Anyone with a fear of getting Alzheimer’s disease or in the early stages of having the disease knows that severe memory loss is devastating. My own mother is sitting next to me as I write. She has a diagnosis of Alzheimer’s and I suggested a few minutes ago that I take her up to her day program for a bit of a social time. She tells me that her mind isn’t what it used to be. She’s rubbing her forehead and trying to remember who is at the program and what it will be like if she goes. She’s been to the program on about 50 different occasions. As you might imagine, I am sometimes afraid that my mind will go, just as my mother’s has, which is I suppose part of the reason I am committed to working on finding new ways to improve my brain and also helping others to do the same, via Better Brain Better Life.
Woodard’s study, recently published in the Journal of Alzheimer’s Disease (vol. 21, no. 3), took 78 healthy subjects, aged 65 and older, with an average age of 73, and subjected them to five tests: a structural MRI (sMRI) that measures the size of the hippocampal region of the brain; a functional MRI (fMRI) that shows how the brain is activated during mental tasks; a blood test that identifies the APOE ε4 allele (a known genetic marker for Alzheimer’s disease); and two standard neuropsychological tests that measure mood and ability.
The most effective combination of tests to predict near-term cognitive decline was the fMRI and the APOE ε4 test. The APOE ε4 allele alone correctly classified 61.5 percent of participants, but the combination of the ε4 allele and fMRI test correctly classified 78.9 percent of participants, including 35 percent who showed significant cognitive decline 18 months post-testing.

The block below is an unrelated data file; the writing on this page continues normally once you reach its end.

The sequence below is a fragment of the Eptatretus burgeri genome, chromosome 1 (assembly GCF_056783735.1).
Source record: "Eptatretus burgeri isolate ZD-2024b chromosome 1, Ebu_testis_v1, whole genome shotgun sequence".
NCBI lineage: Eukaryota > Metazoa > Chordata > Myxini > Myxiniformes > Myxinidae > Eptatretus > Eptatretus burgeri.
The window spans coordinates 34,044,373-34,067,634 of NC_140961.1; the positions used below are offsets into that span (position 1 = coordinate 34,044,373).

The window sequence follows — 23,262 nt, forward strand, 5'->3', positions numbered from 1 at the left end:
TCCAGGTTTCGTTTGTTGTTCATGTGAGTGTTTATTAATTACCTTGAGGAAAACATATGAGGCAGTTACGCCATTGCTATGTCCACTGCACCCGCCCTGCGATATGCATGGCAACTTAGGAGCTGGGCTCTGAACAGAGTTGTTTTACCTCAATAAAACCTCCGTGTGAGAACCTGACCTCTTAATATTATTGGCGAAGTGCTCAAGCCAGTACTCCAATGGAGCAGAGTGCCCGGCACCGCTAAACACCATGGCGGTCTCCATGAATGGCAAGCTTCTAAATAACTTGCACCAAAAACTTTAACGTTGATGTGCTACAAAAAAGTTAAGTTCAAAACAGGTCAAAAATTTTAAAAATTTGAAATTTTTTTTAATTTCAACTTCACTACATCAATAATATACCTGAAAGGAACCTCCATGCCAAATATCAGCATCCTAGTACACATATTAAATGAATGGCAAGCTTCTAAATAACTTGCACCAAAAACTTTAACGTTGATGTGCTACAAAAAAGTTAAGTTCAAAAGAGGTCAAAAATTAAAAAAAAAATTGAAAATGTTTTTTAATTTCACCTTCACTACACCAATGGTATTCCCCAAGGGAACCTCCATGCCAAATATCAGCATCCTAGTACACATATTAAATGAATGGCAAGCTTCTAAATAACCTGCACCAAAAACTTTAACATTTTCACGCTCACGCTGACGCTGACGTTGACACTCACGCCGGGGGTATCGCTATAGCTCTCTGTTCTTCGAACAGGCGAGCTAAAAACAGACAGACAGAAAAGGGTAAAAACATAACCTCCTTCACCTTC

In an interview with Better Brain – Better Life, Woodard said he was surprised that this particular combination of two biomarkers led to such accurate predictions in healthy people. He pointed out that the two tests are relatively inexpensive and accessible. “sMRI scanners are ubiquitous in the developed world. These scanners can be retrofitted for a few thousand dollars to give them the functional component. And the fMRI test takes only five minutes and doesn’t require any special skills on the part of the subjects.”
Nevertheless, the cost/benefit ratio for the average person is not compelling at this point, says Woodard. “Our goal is come up with technology that can be used like a cholesterol blood test to predict heart disease. If we can identify those at highest risk we can put them into clinical trials and follow them over the longer term. While we have preventative treatments for heart disease in the form of statin drugs we don’t have anything comparable for Alzheimer’s at present, so identifying those who are appropriate study subjects is essential. While some of the existing drugs may slow progression it remains to be seen whether they can do so with someone who is at risk as opposed to the person with a diagnosis. “If we could delay the onset of Alzheimer’s disease by five years, we could cut the number of new cases in half. If we could delay the onset of Alzheimer’s disease by 10 years, we could potentially eliminate the disease completely.”
Larger hippocampal volume was one measure of lower risk of dementia, according to Woodard’s study. He explains that while no one knows how to increase hippocampal volume, a lot of research has been directed at how to prevent it from decreasing with age. “Physical activity is thought to play a role, as are other factors associated with stroke reduction and heart health such as diet.”
What is Woodard doing to help keep his own brain in top shape? “I take one tablespoon of high-grade fish oil daily, Vitamin D and co-enzyme Q-10. I also exercise regularly and eat a well-balanced diet.”